Animal Diversity Web. A collection of pictures and information about animals.
Accounts of individual species include information on distributions, natural history, conservation, and economic importance, along with pictures and sounds if available. There are even short movies.


Bat Resource Area. Maintained by the Bat Conservation Society, this site includes bat facts, photos, pictures, and fascinating bat trivia, such as how to exclude bats from buildings.

Bear Den. A comprehensive understanding of all members of the Ursidae (bear) family; allowing visitors to share in a visual and written celebration of the wonder we experience in the presence of bears. All you might want to know about bears. (Also note the Cub Den, which includes bear facts and bear book lists for kids.)

Beekeeping: The Beekeeper’s Home Page. Beekeeping, honey, and honeybees are described in pictures and words. Designed for both children and adults. Includes links to hundreds of bee sites on the Web, some especially for kids.

Children’s Butterfly Site. A delightful site: pictures to color, facts to learn. Includes bibliographies of books and videos on butterflies.

Freddo’s Pond. The games and activities involving Freddo, an Australian icon, have been designed to provide discussion signposts on environmental and safety issues. It helps parents discuss these issues with their children, with the endorsement of Freddo Frog, a family friend.

From A to Z. Birds, mammals, marsupials, and reptiles form the list that leads to detailed photos and information. Part of the Oakland (Calif.) Zoo at Knowland Park.

KCarroll’s Horse Country. The ultimate site for equestrians and other horse lovers: the horse in history, the horse in art, breeding, racing, and horse shows.

National Wildlife Federation.. The Kids Page features articles in English and Spanish from Ranger Rick, the environmental magazine for children; a homework help section; and briefings on issues such as the wetlands, endangered animals, water quality and more. Search the site for the information you need. You can even take action by sending an e-mail message to your elected representatives on a wildlife topic.

Nutty Hatch. If you are interested in the details of birds in the eastern United States, this is the site for you.

Pet Care Tips. Tips for taking care of your pet from the American Animal Hospital Association. Lets you find the pet hospital nearest to where you live.

The Salmon Page. If you need information on salmon, start at this site. Riverdale School (Portland, Ore.) children assembled lots of outstanding information and links on salmon including their own illustrations and creation myths as well as pictures of dissections.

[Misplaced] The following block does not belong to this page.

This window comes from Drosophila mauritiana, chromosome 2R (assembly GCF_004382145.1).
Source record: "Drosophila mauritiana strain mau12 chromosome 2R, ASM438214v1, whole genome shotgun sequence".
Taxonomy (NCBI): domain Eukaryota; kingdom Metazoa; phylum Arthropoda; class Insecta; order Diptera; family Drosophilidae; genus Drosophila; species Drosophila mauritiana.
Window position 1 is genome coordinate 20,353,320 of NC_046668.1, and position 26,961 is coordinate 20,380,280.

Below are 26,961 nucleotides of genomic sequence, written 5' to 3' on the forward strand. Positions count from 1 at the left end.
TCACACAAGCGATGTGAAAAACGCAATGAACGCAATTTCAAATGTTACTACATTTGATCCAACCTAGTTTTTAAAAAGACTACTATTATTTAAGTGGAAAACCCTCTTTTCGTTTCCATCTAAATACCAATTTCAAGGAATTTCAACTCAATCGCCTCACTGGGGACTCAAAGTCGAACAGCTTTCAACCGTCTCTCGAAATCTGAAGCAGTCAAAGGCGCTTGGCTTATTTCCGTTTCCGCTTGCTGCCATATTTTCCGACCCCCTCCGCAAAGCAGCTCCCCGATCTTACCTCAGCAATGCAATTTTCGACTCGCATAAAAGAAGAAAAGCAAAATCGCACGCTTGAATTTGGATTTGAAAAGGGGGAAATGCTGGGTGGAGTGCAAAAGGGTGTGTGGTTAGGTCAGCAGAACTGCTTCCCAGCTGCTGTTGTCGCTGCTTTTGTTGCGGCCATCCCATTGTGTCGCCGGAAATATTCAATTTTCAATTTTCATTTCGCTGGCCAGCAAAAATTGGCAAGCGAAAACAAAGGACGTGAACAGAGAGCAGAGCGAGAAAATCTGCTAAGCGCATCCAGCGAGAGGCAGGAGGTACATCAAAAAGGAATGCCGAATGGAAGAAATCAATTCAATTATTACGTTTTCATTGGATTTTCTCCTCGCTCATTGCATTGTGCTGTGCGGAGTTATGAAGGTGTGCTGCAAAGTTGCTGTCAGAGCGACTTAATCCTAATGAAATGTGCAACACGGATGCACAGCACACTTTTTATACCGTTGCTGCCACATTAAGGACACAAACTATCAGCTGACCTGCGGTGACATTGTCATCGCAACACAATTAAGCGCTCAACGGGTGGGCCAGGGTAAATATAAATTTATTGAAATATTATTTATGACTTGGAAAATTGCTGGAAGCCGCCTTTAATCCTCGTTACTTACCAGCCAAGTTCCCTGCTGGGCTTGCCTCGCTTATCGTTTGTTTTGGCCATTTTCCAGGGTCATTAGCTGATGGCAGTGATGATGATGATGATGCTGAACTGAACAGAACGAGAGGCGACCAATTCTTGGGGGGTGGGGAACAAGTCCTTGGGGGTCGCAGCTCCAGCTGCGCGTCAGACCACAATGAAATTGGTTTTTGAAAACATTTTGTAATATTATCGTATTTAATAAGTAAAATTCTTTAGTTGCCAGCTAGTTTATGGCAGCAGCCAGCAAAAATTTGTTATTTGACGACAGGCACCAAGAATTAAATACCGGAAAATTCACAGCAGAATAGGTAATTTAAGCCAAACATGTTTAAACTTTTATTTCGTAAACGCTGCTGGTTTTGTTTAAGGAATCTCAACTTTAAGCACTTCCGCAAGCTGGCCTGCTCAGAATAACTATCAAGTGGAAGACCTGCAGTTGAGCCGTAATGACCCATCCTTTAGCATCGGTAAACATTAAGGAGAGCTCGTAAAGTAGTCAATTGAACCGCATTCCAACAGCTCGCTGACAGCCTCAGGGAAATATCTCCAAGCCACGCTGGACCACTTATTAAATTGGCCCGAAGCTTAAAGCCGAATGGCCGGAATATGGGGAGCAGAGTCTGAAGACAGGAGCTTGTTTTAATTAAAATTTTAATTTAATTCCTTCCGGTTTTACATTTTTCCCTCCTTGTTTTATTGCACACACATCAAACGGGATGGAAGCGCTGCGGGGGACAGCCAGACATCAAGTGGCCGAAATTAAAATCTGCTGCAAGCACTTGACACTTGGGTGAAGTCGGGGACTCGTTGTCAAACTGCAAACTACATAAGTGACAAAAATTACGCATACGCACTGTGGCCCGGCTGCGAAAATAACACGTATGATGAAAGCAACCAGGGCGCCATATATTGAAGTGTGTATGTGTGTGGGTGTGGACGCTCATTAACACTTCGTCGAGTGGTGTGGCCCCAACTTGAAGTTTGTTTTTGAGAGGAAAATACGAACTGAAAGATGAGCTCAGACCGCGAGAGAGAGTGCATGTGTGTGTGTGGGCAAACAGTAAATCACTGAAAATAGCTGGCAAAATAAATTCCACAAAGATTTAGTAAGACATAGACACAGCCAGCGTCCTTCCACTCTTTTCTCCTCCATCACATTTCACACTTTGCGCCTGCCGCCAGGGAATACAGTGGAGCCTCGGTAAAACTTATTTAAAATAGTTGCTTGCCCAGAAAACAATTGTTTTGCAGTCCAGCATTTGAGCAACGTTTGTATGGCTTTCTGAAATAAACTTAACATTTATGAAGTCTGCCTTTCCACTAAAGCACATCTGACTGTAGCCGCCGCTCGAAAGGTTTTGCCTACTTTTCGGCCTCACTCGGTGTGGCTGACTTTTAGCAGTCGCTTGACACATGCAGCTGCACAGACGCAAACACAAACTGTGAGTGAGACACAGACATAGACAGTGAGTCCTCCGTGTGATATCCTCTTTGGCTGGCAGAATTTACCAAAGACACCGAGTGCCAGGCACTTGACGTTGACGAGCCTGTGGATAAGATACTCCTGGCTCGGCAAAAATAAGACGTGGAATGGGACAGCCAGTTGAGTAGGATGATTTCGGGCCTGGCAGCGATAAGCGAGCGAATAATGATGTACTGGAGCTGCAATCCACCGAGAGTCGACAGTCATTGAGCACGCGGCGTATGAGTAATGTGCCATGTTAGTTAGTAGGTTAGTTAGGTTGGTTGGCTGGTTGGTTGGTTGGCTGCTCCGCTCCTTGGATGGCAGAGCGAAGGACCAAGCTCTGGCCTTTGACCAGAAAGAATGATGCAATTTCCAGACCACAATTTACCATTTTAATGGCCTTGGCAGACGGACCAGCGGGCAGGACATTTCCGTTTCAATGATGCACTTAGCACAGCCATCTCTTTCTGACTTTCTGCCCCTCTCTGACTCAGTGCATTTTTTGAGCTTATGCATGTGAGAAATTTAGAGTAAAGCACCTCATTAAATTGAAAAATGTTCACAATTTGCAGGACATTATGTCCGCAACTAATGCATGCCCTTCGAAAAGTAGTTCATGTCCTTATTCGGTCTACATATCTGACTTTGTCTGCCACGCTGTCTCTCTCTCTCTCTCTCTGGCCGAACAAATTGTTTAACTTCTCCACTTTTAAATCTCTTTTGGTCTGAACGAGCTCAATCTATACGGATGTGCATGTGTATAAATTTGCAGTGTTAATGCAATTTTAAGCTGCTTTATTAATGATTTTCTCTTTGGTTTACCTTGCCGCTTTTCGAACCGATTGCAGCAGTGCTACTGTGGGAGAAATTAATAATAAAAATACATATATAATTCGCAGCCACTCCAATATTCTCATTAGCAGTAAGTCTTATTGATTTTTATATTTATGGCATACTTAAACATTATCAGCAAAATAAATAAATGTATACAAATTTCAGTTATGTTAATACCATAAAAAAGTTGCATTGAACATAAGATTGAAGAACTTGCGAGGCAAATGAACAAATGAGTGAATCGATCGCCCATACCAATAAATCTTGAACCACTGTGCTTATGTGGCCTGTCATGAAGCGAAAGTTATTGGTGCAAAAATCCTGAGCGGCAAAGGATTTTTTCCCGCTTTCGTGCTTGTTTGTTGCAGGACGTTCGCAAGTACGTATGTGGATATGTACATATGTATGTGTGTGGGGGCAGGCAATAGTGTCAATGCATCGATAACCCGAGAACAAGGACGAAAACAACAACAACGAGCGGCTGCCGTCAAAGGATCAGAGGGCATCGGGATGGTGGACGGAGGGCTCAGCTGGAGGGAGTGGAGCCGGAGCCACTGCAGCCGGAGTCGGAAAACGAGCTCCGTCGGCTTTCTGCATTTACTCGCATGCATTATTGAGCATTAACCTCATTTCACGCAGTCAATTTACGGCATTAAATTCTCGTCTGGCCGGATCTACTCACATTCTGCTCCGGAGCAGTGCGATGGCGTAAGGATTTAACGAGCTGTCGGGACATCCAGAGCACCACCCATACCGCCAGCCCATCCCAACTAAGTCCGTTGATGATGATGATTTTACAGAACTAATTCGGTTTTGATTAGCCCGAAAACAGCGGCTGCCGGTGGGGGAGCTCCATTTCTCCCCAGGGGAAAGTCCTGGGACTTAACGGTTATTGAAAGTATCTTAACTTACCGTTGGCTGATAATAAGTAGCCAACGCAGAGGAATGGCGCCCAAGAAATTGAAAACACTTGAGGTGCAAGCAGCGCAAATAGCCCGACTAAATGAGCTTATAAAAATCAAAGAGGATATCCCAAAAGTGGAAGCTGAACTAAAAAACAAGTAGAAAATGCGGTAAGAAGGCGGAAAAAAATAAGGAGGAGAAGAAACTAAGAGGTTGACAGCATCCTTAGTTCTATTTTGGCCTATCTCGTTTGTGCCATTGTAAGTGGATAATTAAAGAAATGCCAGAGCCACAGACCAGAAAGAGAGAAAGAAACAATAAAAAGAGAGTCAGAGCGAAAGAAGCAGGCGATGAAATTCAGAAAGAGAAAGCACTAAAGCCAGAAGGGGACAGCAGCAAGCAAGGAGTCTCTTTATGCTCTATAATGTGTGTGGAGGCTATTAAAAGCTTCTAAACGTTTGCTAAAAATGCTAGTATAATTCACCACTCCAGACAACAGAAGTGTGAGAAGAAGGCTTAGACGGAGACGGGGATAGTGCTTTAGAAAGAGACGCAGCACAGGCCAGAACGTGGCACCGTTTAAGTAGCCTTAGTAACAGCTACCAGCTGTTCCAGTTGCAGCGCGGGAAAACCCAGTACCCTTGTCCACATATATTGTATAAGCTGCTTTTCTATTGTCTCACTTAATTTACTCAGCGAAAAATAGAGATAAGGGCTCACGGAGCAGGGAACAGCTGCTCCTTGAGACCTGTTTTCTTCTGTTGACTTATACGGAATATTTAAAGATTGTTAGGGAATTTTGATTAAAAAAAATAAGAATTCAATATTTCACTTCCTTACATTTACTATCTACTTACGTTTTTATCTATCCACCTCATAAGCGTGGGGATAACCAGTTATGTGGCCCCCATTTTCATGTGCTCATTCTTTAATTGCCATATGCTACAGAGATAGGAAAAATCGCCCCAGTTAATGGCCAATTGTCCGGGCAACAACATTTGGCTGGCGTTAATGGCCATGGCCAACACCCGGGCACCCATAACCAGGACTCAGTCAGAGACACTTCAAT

Sea World/Busch Gardens Animal Information Database. Designed especially for students and teachers, the Sea World/Busch Gardens Animal Information Database brings the world of wildlife to classrooms! Download cool animal facts, teacher’s guides, quizzes, activities . . . even check out live animal cams!

Tiger on the Loose. Beginning with a newspaper account of a disappearing tiger, this is interactive game that teaches a great deal about tigers. Connects to the searchable tiger information center.

Virtual Frog Dissection Kit. A site where no amphibians are sacrificed for science, with instructions in many languages.

Whale Songs. Want to know a particular cetacean’s size, shape, or color? Where cetaceans live? What cetaceans eat? Select a cetacean from this site for specific natural histories and information.

The Wonderful World of Insects. Well-organized site to investigate insects of all kinds.

Worms at the Yuckiest Site on the Internet. Includes informative interviews with Eddie Earthworm, Larry Leech, Tommi Tapeworm, Paulette Planaria, and Bearded Bobby.

Yuckiest Site on the Internet. If you like cockroaches, visit it! Ask Wendell any yucky question in science.

The Dinosauria. What do we know about dinosaurs? How did they live? How did they die? How do they live on today? Includes a section on myths and contains links to numerous other dino-sites.

The Dinosaur Hall of the National Museum of Natural History. Photographs from Smithsonian Exhibits: The Dinosaur Hall, National Museum of Natural History.

World’s First Dinosaur Skeleton: Hadrosaurus Foulkii. A site about the first dinosaur fossil found in the United States. Foulke had discovered the first nearly complete skeleton of a dinosaur, an event that would rock the scientific world and forever change our view of natural history.